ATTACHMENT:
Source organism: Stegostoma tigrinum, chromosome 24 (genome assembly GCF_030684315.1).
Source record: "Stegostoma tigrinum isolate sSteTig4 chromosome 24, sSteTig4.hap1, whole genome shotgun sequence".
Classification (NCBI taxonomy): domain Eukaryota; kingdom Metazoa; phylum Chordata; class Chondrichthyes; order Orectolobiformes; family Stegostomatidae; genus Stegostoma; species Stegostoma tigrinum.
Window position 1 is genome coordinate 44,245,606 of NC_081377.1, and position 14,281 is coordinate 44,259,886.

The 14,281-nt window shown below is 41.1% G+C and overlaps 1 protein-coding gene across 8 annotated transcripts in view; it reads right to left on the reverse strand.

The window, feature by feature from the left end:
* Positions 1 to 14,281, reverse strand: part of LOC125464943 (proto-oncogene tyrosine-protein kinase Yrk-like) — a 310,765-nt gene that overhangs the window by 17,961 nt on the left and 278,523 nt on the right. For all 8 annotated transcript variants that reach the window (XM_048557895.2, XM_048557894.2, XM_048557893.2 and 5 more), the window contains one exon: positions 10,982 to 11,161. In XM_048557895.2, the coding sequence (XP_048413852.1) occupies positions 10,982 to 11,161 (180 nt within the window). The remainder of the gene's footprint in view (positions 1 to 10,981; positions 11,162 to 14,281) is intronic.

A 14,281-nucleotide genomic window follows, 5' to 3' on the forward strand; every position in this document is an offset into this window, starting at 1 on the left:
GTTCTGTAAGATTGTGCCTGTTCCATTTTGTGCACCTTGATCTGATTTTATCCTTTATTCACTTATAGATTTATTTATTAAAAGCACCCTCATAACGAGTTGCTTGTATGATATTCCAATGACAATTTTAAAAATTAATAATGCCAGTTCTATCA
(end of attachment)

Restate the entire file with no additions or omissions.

Source organism: Stegostoma tigrinum, chromosome 24 (genome assembly GCF_030684315.1).
Source record: "Stegostoma tigrinum isolate sSteTig4 chromosome 24, sSteTig4.hap1, whole genome shotgun sequence".
Classification (NCBI taxonomy): domain Eukaryota; kingdom Metazoa; phylum Chordata; class Chondrichthyes; order Orectolobiformes; family Stegostomatidae; genus Stegostoma; species Stegostoma tigrinum.
Window position 1 is genome coordinate 44,245,606 of NC_081377.1, and position 14,281 is coordinate 44,259,886.

The 14,281-nt window shown below is 41.1% G+C and overlaps 1 protein-coding gene across 8 annotated transcripts in view; it reads right to left on the reverse strand.

The window, feature by feature from the left end:
* Positions 1 to 14,281, reverse strand: part of LOC125464943 (proto-oncogene tyrosine-protein kinase Yrk-like) — a 310,765-nt gene that overhangs the window by 17,961 nt on the left and 278,523 nt on the right. For all 8 annotated transcript variants that reach the window (XM_048557895.2, XM_048557894.2, XM_048557893.2 and 5 more), the window contains one exon: positions 10,982 to 11,161. In XM_048557895.2, the coding sequence (XP_048413852.1) occupies positions 10,982 to 11,161 (180 nt within the window). The remainder of the gene's footprint in view (positions 1 to 10,981; positions 11,162 to 14,281) is intronic.

A 14,281-nucleotide genomic window follows, 5' to 3' on the forward strand; every position in this document is an offset into this window, starting at 1 on the left:
GTTCTGTAAGATTGTGCCTGTTCCATTTTGTGCACCTTGATCTGATTTTATCCTTTATTCACTTATAGATTTATTTATTAAAAGCACCCTCATAACGAGTTGCTTGTATGATATTCCAATGACAATTTTAAAAATTAATAATGCCAGTTCTATCA